Children of Secretariat: the 30-year-old son who still plays an important role

Still flourishing: Torbay seems content with life on a small farm near Philadelphia. Photo: Patricia McQueen

Until July 5, Devon Diva had the unique distinction of being the dam of two elderly sons of Secretariat still with us in 2017. Her 27-year-old son Tinners Way was euthanized on that day at Old Friends in Kentucky, but more than two months later, her 30-year-old son Torbay is still lovingly cared for on a small farm near Philadelphia by his owner of 22 years, Betsy Barr.

The two brothers couldn’t have gone in more divergent paths. Tinners Way was a classic Juddmonte Farms homebred, a stakes winner in Europe to begin his career and then excelling in Grade 1 company in the United States. Torbay, on the other hand, was a Juddmonte cast-off as an unraced 4-year-old gelding in the spring of 1991.

Torbay was Devon Diva’s first foal, born April 16, 1987. A winner on the racetrack, the 1982 daughter of The Minstrel was out of multiple Group 1 winner Devon Ditty, a superior 2-year-old in England, where she won six in a row in 1978 for owner Robert Sangster. Devon Diva produced 14 foals as a member of Juddmonte’s broodmare band, including eight winners and three stakes winners. In addition to the two Secretariats, Devon Diva also produced the speedy stakes winning filly, Western Approach, to the cover of Gone West, an excellent sire out of Secretariat’s daughter Secrettame.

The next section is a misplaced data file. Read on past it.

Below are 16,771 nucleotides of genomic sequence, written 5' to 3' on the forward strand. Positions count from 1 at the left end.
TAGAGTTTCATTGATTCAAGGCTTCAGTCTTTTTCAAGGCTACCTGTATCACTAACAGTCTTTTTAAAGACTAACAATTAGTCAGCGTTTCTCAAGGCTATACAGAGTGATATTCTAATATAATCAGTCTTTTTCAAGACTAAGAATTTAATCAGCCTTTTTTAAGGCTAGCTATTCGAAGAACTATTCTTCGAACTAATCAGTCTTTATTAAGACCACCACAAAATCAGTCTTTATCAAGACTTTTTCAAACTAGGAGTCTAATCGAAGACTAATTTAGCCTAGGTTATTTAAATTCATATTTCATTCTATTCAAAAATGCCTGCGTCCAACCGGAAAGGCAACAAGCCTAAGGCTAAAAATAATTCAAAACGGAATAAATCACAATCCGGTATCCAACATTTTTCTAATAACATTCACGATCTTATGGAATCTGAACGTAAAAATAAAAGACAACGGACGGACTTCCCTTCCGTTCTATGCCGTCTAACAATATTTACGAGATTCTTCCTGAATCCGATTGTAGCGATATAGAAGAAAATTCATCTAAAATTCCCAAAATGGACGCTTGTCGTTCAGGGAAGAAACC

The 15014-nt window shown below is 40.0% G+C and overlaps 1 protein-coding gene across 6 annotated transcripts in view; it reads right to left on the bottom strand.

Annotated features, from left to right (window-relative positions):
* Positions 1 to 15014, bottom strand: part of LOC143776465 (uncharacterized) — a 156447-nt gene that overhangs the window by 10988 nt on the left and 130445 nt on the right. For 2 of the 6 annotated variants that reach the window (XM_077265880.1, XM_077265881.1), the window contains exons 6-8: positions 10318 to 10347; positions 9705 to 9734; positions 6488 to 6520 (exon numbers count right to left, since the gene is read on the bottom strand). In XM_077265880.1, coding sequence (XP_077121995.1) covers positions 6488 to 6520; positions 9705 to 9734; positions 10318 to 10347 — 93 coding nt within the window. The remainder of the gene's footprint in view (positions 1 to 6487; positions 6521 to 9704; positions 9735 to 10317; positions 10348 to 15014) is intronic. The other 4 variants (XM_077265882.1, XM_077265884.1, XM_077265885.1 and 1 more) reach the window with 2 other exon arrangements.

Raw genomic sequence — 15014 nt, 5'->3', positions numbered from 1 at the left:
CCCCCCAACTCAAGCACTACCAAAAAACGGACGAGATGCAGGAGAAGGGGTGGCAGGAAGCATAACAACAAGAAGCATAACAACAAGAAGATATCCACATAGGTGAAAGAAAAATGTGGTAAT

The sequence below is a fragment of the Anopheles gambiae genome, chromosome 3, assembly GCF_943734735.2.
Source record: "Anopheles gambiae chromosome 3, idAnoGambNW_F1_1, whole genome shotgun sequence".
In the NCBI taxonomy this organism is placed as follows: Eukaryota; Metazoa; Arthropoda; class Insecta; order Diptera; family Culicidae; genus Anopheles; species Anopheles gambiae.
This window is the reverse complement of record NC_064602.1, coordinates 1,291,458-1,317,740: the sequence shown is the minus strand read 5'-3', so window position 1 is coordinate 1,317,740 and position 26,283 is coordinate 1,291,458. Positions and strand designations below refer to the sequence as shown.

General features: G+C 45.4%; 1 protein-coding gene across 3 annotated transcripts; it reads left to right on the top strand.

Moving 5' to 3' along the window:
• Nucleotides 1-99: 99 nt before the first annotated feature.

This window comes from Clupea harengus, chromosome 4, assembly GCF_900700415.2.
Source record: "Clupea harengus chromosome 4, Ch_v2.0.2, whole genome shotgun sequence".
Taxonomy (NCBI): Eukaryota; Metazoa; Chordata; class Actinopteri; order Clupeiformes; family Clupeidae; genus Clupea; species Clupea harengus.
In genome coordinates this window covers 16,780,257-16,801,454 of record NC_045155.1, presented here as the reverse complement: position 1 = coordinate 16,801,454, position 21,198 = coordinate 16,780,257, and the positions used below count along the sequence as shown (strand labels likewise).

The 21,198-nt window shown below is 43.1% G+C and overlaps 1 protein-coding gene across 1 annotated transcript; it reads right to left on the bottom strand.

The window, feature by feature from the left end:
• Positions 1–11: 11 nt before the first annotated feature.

Torbay is quite striking in appearance, belying his 30 years. Photo: Patricia McQueen

Torbay began his racing career at Churchill Downs on June 21, 1991, in the colors of owner James L. Payne, Sr. His trainer was Michael Bell, who had worked with the great Ruffian 16 years earlier as an assistant for Frank Whiteley.

In that first race, Torbay came from far back to get third going 8½  furlongs on the main track; he carried a $17,500 claiming price. Sent to Ellis Park, he won a one-mile maiden special weight on July 6 by 1¾ lengths, again on the main track and again coming from the clouds.

Saratoga surprise

Then his connections got ambitious. Shipped to Saratoga, the big chestnut entered the starting gate for a 1⅝-mile turf allowance race on July 31. With jockey Mike Smith up, he lagged at the back of the pack early, moved up to get the lead after 1⅜ miles, and pulled away to win by 2½ lengths. Bell remembers the race, and the experience, fondly. “When we came in to Saratoga, we didn’t get much respect [coming from Ellis Park] but we had some when we left. That was fun.”